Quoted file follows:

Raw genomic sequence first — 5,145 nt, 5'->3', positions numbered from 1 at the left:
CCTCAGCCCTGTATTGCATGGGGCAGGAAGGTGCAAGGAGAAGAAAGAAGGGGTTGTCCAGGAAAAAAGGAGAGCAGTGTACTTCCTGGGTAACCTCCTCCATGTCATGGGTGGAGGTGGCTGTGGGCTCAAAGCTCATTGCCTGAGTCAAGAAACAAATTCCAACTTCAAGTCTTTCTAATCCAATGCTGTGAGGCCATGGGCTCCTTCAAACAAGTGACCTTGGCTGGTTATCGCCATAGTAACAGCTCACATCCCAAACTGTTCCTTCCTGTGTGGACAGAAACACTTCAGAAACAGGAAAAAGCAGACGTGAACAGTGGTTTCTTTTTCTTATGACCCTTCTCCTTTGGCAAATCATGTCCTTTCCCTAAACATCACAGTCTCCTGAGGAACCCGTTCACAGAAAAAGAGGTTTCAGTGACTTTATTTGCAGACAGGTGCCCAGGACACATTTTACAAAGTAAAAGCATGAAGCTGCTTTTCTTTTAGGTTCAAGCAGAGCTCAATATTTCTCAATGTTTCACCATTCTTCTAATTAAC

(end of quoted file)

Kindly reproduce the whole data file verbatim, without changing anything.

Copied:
Raw genomic sequence first — 5,145 nt, 5'->3', positions numbered from 1 at the left:
CCTCAGCCCTGTATTGCATGGGGCAGGAAGGTGCAAGGAGAAGAAAGAAGGGGTTGTCCAGGAAAAAAGGAGAGCAGTGTACTTCCTGGGTAACCTCCTCCATGTCATGGGTGGAGGTGGCTGTGGGCTCAAAGCTCATTGCCTGAGTCAAGAAACAAATTCCAACTTCAAGTCTTTCTAATCCAATGCTGTGAGGCCATGGGCTCCTTCAAACAAGTGACCTTGGCTGGTTATCGCCATAGTAACAGCTCACATCCCAAACTGTTCCTTCCTGTGTGGACAGAAACACTTCAGAAACAGGAAAAAGCAGACGTGAACAGTGGTTTCTTTTTCTTATGACCCTTCTCCTTTGGCAAATCATGTCCTTTCCCTAAACATCACAGTCTCCTGAGGAACCCGTTCACAGAAAAAGAGGTTTCAGTGACTTTATTTGCAGACAGGTGCCCAGGACACATTTTACAAAGTAAAAGCATGAAGCTGCTTTTCTTTTAGGTTCAAGCAGAGCTCAATATTTCTCAATGTTTCACCATTCTTCTAATTAAC